Posted on December 31, 2018
So you want to assign (or recommend) a book to your students about Asia—written by an Asian? Let me guess: You are having a hard time finding one, right?
On the Global Learning blog at EdWeek, David Jacobson, a board member of the Global Literature in Libraries Initiative, suggests a number of high-quality children's books written in Asia, translated into English, and readily available in the States. His recommendations include:
- From China: Helen Wang's translation of Bronze and Sunflower (by Hans Christian Andersen Award winner Cao Wenxuan) and the blog "Chinese Books for Young Readers," which Wang co-edits.
- From Japan: books translated by Cathy Hirano and Avery Fischer Udagawa, who also edits the Japanese children's literature blog "Ihatov."
On WWB Campus, we have collections of literature from China and Japan, with graphic literature, stories, essays, and poems for student readers ranging from elementary to college-level. Our Asian literature for children and middle-schoolers includes:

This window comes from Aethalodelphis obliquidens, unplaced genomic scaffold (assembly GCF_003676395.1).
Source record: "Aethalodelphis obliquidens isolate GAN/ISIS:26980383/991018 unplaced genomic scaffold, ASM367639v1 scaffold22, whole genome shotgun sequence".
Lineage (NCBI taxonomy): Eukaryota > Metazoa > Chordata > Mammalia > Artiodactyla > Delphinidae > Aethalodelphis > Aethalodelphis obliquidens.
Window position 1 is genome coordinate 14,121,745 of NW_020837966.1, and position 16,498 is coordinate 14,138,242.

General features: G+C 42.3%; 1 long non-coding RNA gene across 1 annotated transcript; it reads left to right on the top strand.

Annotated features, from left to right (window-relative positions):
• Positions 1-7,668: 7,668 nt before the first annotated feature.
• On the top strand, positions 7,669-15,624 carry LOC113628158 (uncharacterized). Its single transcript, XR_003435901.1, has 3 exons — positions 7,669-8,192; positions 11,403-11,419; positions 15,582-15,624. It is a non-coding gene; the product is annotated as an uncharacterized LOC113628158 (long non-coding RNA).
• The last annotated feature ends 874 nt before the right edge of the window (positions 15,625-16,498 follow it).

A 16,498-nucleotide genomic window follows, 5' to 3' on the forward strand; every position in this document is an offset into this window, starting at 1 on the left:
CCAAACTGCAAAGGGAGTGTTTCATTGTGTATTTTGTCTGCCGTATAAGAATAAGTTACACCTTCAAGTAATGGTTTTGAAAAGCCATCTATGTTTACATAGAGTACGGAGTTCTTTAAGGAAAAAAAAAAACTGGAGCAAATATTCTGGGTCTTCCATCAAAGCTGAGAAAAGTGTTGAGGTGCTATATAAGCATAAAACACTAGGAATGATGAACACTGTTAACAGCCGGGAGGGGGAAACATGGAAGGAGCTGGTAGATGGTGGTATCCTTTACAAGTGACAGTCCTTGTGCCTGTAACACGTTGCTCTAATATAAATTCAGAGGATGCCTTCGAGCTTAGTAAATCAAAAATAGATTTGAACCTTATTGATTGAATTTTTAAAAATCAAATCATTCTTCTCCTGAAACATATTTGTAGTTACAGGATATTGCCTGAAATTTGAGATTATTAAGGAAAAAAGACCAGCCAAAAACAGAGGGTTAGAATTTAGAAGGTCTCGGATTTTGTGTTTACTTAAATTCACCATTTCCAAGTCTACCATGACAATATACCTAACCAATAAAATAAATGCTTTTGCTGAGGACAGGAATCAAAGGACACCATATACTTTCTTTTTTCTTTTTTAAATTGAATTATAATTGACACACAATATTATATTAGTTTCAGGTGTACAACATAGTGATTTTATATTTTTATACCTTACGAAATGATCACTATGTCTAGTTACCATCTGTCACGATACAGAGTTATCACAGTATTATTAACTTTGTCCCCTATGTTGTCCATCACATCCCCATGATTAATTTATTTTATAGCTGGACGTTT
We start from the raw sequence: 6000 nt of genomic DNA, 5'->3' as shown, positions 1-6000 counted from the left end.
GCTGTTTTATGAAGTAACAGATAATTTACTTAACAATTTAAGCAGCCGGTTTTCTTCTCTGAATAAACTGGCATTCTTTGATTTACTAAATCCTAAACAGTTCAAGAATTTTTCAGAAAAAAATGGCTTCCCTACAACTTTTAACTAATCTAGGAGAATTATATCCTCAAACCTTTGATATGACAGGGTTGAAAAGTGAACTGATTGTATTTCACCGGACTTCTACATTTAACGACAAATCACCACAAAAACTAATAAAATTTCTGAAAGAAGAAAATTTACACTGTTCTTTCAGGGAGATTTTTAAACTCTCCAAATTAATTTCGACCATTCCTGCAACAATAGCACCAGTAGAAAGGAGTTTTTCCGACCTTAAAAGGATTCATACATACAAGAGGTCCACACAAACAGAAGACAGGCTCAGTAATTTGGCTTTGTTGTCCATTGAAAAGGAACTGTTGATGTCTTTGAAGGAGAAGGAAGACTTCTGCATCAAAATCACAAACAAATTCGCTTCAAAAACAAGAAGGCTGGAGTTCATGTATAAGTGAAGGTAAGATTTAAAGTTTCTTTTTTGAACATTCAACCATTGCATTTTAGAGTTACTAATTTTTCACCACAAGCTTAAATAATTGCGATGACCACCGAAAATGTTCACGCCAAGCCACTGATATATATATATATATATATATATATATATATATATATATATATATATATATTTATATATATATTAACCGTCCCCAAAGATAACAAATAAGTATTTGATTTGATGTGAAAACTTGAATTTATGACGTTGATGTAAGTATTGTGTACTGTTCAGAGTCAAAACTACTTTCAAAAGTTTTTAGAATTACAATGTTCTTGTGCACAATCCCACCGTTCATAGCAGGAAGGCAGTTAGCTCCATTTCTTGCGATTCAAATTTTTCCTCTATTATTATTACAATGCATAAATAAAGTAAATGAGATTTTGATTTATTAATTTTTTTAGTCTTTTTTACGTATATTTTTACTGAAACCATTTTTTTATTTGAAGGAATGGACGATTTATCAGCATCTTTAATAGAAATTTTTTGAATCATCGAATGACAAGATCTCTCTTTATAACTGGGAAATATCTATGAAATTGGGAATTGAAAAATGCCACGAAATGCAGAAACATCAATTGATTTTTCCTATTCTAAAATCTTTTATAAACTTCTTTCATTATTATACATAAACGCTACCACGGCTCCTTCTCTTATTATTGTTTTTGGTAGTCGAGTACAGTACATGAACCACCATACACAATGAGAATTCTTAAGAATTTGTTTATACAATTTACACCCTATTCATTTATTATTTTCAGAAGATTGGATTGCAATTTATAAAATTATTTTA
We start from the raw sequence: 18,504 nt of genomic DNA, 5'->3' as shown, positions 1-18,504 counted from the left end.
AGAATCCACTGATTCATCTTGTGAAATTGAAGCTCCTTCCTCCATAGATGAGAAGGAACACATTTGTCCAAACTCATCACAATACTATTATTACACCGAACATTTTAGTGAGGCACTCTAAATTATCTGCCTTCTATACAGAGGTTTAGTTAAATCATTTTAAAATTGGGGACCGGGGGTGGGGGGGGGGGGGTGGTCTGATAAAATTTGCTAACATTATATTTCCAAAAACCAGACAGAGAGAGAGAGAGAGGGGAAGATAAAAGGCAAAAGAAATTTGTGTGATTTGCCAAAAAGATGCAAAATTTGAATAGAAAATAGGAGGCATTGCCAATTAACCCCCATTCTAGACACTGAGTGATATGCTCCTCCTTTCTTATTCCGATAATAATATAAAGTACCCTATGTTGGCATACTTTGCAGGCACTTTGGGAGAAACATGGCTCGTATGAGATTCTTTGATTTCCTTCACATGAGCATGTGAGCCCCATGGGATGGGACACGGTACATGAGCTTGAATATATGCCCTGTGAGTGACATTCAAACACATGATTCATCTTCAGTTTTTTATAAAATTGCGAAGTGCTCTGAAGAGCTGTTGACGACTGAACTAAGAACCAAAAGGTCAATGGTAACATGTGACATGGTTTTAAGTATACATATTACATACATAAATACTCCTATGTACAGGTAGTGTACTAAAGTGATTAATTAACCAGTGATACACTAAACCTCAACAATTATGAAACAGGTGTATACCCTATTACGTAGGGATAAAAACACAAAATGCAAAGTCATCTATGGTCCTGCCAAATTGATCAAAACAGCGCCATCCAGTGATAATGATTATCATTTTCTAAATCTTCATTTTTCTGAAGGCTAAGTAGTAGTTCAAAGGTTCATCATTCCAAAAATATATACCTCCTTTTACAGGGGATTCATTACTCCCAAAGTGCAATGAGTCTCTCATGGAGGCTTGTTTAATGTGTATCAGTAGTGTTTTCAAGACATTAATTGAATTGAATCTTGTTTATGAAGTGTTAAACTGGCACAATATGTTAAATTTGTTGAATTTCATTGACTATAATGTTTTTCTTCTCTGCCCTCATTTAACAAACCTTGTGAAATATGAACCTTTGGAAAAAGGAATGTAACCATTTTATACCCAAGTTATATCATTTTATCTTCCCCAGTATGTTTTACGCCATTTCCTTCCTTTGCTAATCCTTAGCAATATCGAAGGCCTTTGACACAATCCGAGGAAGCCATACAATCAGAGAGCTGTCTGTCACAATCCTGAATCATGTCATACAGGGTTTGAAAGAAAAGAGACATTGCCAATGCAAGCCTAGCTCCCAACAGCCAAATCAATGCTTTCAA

- From China: "Poem to the Tune 'Pure Peace'," an ancient love poem in an easy-to-learn format (comparable to a haiku), that can inspire students' own efforts; "The Old Cicada," an unusual animal story. ("The Old Cicada" includes some high-level vocabulary, but there are definitions next to the story, in the "About" tab.)
- From Japan: "Do Not Tremble," a poem about the 2011 earthquake, which could complement a unit on nature and/or the environment; "A Drifting Life," an excerpt from the graphic memoir of one of Japan's most famous manga creators, describing a childhood encounter with a personal hero; "Once Upon a Swing," a story that asks, "What's it like to be the older sister of a genius?"